Britton-Hecla’s football team celebrated as it was about to run through the student tunnel following a first-round win over Clark-Willow Lake on Thursday. The Braves, who have compiled an 8-1 season record, host Canistota-Freeman in quarterfinal action this Thursday at 7 p.m. See game details and preview on page 6.
Pheasants Hard To Find
Survey results that indicated a 45 percent drop in the pheasant population this fall proved to be on target as hunters struggled to bag the ringnecks on the opening weekend Saturday and Sunday.
Windy conditions both days also contributed to hunters’ lack of success, making it more difficult to bring down the state bird.
But predictions and weather didn’t prevent South Dakota communities from rolling out the orange carpet for pheasant hunters.
“The pheasant hunting opportunities continue to be the best in the country,” said South Dakota Game, Fish and Parks Secretary Kelly Hepler.
Hunters averaged just a half bird to a bird across the state. The northeast Region reported hunters averaging a half bird each, the Southeast one bird per hunter, and the Western Region less than one bird per hunter.
However, Marshall County Conservation Officer Casey Dowler said hunters in the county fared a little better.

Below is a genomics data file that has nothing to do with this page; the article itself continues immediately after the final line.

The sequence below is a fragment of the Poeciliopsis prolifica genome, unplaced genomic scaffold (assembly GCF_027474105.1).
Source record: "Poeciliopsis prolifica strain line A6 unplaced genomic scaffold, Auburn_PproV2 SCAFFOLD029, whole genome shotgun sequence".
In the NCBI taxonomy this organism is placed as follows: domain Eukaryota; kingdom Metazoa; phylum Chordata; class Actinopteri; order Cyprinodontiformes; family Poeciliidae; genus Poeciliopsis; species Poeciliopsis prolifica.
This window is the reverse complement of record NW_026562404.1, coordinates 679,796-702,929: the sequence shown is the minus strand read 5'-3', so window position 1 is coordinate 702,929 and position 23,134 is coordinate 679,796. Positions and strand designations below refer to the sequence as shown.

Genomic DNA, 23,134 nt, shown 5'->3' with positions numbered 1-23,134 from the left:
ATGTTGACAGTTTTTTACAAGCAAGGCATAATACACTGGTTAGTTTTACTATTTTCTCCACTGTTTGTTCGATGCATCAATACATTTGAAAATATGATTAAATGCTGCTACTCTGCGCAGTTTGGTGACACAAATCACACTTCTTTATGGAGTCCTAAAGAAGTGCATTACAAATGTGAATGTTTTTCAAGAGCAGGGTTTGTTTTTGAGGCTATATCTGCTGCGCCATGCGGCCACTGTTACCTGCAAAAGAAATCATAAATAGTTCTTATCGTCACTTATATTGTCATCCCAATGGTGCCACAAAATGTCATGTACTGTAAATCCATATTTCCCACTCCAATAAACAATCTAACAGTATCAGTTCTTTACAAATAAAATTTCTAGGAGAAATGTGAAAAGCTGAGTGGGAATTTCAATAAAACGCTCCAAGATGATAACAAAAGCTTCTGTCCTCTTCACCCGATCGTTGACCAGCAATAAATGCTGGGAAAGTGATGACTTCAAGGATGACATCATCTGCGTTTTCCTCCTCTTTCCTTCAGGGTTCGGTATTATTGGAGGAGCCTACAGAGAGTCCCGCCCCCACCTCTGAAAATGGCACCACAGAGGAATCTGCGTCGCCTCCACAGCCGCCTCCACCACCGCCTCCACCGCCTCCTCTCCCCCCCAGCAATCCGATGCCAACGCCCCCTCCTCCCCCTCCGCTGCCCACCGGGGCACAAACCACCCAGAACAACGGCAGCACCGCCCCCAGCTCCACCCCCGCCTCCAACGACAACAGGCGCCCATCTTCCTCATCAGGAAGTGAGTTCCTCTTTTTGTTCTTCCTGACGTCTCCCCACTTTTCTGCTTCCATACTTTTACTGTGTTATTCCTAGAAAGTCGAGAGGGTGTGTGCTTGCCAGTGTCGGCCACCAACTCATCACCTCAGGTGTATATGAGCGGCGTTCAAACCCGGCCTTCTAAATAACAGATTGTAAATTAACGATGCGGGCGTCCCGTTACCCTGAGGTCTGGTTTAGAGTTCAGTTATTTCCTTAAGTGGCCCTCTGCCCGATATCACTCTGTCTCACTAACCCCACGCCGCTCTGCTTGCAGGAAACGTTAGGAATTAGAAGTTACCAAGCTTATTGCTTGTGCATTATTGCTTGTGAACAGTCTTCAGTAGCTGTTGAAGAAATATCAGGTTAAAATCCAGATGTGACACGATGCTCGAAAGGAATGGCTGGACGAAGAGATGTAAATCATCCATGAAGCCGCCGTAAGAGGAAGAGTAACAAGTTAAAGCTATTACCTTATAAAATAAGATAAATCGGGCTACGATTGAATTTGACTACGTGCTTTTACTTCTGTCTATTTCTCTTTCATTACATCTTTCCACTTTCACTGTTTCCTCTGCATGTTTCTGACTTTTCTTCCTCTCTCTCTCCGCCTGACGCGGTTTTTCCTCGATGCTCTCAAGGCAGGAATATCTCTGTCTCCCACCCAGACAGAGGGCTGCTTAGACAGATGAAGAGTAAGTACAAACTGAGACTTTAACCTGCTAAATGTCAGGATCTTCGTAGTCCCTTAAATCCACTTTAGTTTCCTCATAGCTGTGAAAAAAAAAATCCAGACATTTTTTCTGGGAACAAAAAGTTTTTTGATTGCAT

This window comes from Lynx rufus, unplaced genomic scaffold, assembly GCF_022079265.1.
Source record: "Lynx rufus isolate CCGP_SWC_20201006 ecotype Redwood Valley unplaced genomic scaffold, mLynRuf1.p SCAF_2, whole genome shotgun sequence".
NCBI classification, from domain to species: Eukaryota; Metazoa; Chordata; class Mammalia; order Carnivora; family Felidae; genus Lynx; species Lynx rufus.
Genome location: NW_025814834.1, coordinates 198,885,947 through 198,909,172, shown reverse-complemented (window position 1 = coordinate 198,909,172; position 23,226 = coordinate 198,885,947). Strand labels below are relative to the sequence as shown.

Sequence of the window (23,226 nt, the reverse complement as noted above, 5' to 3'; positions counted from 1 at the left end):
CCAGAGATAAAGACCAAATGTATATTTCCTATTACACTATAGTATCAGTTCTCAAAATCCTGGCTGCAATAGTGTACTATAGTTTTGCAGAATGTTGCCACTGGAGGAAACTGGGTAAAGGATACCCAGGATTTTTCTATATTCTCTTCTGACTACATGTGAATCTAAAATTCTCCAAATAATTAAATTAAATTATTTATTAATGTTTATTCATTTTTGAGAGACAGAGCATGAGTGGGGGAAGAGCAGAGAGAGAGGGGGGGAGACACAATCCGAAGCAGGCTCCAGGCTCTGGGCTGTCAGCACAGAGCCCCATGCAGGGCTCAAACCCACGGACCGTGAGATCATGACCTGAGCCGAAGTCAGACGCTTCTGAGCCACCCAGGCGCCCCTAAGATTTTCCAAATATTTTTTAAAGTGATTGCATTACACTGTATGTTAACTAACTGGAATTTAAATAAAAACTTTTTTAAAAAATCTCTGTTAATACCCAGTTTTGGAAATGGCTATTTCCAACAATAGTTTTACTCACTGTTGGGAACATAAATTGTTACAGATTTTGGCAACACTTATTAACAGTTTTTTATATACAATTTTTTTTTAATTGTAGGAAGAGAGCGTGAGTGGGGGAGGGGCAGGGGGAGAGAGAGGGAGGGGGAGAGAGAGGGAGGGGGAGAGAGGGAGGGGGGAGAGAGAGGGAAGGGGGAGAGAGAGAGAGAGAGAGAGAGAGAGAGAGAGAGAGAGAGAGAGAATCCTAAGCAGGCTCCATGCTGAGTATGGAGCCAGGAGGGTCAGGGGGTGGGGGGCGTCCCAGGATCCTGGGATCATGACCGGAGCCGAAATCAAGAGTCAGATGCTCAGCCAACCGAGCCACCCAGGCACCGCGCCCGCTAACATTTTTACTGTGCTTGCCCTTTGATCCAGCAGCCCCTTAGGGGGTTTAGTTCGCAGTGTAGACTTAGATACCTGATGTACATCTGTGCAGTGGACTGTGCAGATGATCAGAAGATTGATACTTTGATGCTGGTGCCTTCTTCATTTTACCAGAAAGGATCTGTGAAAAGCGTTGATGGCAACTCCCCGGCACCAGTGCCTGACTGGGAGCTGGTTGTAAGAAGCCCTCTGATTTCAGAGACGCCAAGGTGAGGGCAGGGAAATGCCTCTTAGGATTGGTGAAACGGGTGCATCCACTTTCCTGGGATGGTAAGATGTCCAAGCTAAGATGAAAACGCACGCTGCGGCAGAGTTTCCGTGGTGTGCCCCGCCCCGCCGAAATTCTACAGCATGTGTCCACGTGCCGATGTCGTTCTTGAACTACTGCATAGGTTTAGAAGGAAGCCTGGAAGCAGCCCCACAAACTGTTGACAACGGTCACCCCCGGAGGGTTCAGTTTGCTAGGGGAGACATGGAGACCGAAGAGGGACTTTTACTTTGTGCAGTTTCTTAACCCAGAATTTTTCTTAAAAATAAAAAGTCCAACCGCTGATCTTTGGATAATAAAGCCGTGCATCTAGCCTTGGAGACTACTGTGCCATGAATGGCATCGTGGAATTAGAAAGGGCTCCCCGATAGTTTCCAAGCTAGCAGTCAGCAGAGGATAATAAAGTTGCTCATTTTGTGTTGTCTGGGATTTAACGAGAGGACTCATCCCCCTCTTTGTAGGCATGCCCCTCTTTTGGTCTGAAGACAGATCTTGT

“I was pleasantly surprised at the number of birds that hunters saw, and hunters were pretty upbeat about the numbers,” said Dowler. “In Marshall County the average was 1.0-1.5 birds per hunter. Those that were lucky enough to hunt near harvested crops did fairly well.”
Dowler said that there were a few road hunting issues during the opening weekend, but he said “other than that hunters behaved themselves pretty well.”
Numbers of hunters were also reported to be down across the state. Officials attributed that to less than ideal weather conditions as well as the prediction of fewer pheasants this fall.
Areas to hunt have increased this fall. Over 8,000 new acres have been enrolled in the Walk-IN-Area hunting access program within the pheasant range, adding to over one million acres of existing publicly-owned land and privately leased land open for public hunting.
South Dakota’s pheasant season runs through Jan. 7, 2018. Hunters may take to the field a little earlier beginning next Saturday when the starting time changes from noon to 10 a.m. until sunset.